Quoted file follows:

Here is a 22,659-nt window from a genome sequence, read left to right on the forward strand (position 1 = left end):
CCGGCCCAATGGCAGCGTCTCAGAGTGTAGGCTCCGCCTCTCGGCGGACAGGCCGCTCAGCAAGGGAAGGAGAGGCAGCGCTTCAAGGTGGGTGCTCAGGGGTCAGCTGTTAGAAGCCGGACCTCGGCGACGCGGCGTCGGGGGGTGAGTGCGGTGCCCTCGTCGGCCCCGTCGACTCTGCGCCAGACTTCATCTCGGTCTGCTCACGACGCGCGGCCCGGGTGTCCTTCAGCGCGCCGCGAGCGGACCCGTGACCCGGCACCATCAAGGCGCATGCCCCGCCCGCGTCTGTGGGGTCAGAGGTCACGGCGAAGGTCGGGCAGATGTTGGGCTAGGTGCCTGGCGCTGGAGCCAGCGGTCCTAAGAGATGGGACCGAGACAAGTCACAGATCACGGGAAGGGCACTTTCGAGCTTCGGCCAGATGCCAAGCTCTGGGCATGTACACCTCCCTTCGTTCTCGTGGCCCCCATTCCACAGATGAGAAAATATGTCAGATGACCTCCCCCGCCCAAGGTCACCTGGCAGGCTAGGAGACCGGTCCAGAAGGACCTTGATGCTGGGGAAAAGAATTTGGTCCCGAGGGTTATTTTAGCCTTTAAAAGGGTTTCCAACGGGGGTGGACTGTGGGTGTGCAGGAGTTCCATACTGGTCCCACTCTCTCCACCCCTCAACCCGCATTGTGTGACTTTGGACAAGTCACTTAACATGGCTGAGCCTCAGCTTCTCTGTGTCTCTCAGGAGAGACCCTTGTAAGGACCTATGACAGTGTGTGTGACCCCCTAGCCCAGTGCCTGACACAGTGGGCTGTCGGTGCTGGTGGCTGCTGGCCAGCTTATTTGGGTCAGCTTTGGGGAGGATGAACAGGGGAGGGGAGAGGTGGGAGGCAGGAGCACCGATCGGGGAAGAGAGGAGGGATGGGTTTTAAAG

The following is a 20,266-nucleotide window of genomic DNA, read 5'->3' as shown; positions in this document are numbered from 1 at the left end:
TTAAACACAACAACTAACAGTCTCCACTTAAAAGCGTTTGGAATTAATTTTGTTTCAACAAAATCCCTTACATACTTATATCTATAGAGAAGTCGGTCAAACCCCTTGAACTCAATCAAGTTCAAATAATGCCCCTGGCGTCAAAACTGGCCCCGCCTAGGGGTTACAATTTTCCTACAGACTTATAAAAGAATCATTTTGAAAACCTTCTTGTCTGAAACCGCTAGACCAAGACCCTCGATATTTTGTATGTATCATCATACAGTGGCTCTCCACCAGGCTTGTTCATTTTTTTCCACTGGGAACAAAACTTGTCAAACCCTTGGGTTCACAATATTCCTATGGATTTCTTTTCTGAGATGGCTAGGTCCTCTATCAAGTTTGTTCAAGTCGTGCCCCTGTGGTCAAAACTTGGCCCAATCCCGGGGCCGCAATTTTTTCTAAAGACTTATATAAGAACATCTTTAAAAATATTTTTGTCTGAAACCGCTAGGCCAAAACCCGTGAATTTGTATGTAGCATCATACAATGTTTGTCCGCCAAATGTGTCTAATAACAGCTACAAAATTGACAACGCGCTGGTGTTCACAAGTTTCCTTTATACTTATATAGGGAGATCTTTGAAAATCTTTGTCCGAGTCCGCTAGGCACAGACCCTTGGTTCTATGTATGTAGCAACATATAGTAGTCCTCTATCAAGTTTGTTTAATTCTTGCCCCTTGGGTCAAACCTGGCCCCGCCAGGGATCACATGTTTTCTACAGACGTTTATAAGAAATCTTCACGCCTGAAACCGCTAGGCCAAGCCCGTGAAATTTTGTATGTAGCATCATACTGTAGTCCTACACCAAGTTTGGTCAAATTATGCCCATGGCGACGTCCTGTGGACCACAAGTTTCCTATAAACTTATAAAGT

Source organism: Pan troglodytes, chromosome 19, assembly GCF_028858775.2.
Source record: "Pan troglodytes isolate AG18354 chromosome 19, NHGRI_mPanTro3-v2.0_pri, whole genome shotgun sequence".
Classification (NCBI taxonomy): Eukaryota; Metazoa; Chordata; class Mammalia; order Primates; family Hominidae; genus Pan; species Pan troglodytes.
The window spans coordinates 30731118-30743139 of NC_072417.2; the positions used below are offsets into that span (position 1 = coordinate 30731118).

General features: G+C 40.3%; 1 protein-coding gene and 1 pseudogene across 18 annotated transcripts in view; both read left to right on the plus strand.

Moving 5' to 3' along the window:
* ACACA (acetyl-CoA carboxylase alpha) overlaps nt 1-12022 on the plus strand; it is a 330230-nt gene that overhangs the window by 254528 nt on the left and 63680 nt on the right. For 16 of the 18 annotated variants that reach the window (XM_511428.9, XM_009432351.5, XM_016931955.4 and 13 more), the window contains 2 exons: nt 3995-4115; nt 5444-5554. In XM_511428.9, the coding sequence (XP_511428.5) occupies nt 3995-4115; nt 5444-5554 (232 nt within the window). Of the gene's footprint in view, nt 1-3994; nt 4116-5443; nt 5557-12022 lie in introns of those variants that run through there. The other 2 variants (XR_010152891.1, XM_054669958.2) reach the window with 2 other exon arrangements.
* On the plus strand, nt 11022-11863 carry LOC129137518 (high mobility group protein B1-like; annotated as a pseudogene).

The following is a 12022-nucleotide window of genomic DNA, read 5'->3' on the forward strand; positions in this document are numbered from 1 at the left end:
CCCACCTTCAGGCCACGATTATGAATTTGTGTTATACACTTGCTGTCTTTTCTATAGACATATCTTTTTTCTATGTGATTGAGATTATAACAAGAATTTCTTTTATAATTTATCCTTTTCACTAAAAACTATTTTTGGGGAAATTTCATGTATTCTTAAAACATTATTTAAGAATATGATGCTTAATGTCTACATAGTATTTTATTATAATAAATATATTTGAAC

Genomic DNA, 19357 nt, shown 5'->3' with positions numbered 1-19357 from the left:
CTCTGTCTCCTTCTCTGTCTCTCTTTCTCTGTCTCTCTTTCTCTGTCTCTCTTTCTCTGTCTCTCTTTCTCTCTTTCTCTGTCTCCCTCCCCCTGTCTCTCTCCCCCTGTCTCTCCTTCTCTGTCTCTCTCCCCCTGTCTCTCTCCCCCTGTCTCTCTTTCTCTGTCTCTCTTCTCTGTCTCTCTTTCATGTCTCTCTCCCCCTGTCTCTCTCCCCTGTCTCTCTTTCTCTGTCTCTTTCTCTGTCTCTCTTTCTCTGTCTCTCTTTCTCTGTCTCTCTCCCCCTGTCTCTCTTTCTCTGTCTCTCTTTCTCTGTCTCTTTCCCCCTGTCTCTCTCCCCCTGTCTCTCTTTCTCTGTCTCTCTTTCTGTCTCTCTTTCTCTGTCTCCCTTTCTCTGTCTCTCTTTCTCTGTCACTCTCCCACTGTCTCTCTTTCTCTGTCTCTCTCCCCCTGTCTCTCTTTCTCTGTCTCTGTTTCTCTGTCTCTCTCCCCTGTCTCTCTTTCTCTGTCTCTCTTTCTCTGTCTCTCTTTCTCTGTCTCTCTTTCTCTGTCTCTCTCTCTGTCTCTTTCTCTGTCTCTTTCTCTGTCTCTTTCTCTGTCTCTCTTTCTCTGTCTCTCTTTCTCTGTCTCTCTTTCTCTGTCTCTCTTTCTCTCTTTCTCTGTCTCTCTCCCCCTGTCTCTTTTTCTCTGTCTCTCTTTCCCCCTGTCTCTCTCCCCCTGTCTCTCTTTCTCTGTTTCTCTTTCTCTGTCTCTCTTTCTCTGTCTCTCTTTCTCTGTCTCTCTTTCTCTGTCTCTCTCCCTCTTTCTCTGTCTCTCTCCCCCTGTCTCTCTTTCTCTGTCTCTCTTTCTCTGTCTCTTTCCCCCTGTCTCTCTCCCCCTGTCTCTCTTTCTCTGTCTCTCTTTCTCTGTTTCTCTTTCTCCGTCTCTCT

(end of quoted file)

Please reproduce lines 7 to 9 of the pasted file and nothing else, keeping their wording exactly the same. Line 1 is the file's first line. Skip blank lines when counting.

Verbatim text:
Classification (NCBI taxonomy): Eukaryota; Metazoa; Chordata; class Mammalia; order Primates; family Hominidae; genus Pan; species Pan troglodytes.
The window spans coordinates 30731118-30743139 of NC_072417.2; the positions used below are offsets into that span (position 1 = coordinate 30731118).

General features: G+C 40.3%; 1 protein-coding gene and 1 pseudogene across 18 annotated transcripts in view; both read left to right on the plus strand.